I’m not sure how it happened, but it did; we had a sunny day for our semi-annual North Texas Kayak Anglers Get-together at Grapevine Lake here in the Metroplex. You see, over the last couple of years we’ve had a run of rainy GTGs, and so even though it was windy, we at least stayed dry for a change.
If I had to describe this GTG with one word, it would be: newbies. We had a good turnout of newcomers, and it was fun welcoming them to the sport. They came and paddled the demo yaks and asked lots of questions. Of course, some of the more experienced kayak anglers brought their rigs and shared their ideas and maybe even showed off their yaks a little. One older gentleman who goes by the nickname ReelbigReel, and is known for his ability to pull fat hybrids out of the lakes and rivers down south, brought his homemade wood and epoxy, pedal-drive kayak to the GTG and it occurred to me that he did such a good job, most of the newbies probably never even realized the man had made the kayak with his own two hands.
One of the coolest things about the growth of kayak fishing is the relationship between the yak vendors and their customers. It’s nice to see stores like Mariner Sails, of Dallas, and the way they interact with the kayak owners. Not only are they an invaluable provisioner but also an ardent supporter of our causes. Whether providing kayaks for our GTGs or loaning them out for use by disabled paddlers at Baylor Hospital’s RISE events, they continue to demonstrate a commitment that make them seem like part of us. I really like that.
For this GTG, like most of the previous ones, Mariner Sails hauled in a trailer full of kayaks for the folks to demo. Their rep, Mike Stovall, also stood around all day long and answered lots of questions as he launched one demo after another. I’ll bet that at the end of the day, Mike was exhausted, though he’d probably say it was a labor of love. Mariner also provides kayak demo rides at White Rock Lake in Dallas on Thursday afternoons during the warmer months.
There were other sponsors as well. Classic Chevrolet of Grapevine always steps us big and provides both logistic support for the GTG as well as financial donations. Jason Foshea, who is a Fleet Manager at Classic, personally spends a lot of his time supporting HOW events, and his help with the GTGs is always welcomed. Mountain Sports, an outdoors specialty store out of Arlington, also stepped up and provided some great gifts which were given away during the GTG. Kayak Instruction, Inc (www.kayakinstruct.com) and Bass Pro Shop also provided gifts and demo yaks.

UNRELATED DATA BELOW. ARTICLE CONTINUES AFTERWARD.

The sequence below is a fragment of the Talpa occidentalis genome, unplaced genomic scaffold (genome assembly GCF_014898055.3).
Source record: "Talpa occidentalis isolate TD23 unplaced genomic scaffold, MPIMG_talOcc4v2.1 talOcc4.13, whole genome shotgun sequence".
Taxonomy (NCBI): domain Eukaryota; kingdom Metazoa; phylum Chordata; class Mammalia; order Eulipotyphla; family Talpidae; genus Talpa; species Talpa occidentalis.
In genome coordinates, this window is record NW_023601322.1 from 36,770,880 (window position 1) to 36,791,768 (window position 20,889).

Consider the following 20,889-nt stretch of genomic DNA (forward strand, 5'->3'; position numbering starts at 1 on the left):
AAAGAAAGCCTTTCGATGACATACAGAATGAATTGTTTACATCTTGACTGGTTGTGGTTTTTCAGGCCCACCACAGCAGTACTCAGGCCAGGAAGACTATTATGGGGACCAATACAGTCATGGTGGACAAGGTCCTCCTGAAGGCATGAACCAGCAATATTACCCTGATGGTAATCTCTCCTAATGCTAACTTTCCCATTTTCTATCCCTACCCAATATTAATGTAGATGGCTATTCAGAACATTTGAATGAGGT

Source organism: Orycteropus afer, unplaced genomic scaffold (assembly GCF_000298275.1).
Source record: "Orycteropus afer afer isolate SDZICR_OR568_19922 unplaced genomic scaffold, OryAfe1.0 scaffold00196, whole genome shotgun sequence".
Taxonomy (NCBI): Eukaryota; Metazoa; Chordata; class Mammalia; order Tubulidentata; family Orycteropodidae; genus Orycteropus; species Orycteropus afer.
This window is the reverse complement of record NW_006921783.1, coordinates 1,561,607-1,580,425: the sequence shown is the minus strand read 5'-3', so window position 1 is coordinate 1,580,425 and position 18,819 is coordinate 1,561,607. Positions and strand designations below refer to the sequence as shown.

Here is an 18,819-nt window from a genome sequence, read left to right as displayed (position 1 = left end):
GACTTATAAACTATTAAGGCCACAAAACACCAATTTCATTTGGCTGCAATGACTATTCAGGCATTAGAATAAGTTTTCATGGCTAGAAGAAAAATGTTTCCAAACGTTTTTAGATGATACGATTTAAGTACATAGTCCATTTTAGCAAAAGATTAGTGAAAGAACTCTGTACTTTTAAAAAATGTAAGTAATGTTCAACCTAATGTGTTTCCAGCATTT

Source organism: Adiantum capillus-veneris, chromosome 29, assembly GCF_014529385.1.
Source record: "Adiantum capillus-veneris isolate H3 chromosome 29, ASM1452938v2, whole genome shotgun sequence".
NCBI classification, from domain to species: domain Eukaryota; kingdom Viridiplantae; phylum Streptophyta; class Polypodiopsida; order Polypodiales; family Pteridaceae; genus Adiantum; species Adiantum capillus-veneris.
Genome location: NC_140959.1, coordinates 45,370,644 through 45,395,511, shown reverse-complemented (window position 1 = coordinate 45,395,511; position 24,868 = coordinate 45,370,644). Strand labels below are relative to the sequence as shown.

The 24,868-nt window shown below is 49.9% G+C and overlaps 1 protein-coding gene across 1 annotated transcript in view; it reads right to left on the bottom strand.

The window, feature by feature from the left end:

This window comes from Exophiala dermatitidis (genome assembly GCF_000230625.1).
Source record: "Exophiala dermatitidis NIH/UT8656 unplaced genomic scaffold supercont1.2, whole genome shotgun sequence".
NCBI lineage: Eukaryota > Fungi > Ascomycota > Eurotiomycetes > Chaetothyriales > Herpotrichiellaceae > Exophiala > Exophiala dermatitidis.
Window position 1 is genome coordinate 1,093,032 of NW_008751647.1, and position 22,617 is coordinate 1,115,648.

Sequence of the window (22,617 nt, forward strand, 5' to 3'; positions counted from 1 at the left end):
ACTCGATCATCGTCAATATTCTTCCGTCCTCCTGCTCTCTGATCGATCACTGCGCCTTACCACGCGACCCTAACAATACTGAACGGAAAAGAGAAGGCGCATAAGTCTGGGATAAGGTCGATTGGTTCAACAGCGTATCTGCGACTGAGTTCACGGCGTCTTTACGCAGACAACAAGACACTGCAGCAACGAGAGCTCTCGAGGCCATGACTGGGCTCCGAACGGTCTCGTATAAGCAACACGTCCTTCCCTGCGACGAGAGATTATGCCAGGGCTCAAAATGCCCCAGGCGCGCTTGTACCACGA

There were so many good things about the GTG, but I would say that for me personally, the best thing we did was use the event to raise some money to Heroes on the Water (HOW). We collected $1,300 and I can’t think of a more worthy organization, or a more worthy endeavor. Dave Potts, the DFW Chapter HOW Coordinator not only attended, he rolled up his sleeves and pitched in by helping me check in attendees for a couple of hours that morning. HOW founder Jim Dolan and his wife Sally, also stopped by with their bulldog and chatted with the folks. It was good to see Sally, who I’d not seen since I posted the 10 Questions piece here on LSC. Best of all, a few of the rehabilitating veterans made it out and it was good to meet and hang out with them.
As if hanging out, eating mudbugs and drinking a frosty beverage with salt of the earth kayakers weren’t enough, we were joined by some online all-stars, proprietors of some of the best kayaking blogs around. Chris Payne of Payne’s Paddle Fish (www.paynespaddlefish.com) drove up from Temple to hang out with us; it was good to meet him. Also in attendance was one of the sport’s better photographers, a gentleman by the name of Dusting Doskocil (http://dustindoskocil.blogspot.com) whose work has been featured here on LSC. We also got to hang out with Dean Brown who writes and photographs Up Down Bass (http://updownbass.com), which is one of the more aesthetic fishing blogs that I track. It was an honor to hang out with these guys and more importantly, it was fun.
Kayak fishing has exploded over the last couple of years here in Texas–the whole country for that matter–and people are starting to catch on. The word is getting out that at a minimum, a kayak will change the way you fish. It might even change your life. That explains the exponential increase in the number of yak anglers out there, and it’s the same thing that attracted me to the sport that brings the newcomers to the GTG. Whether chasing hybrids on a deep lake or pitching a jig into a lay-down in a slow flowing river, the kayak allows you to fish any way you want and on your favorite bodies of water; the adventure are endless. Just you, your kayak and a bunch of fish all in harmony with the world. It was put best by Chris Payne, who eloquently described kayak fishing as “a beautiful symphony of man and nature.”
Let the show begin.
Lone Star Chronicles – Life, Liberty & the Pursuit of Fish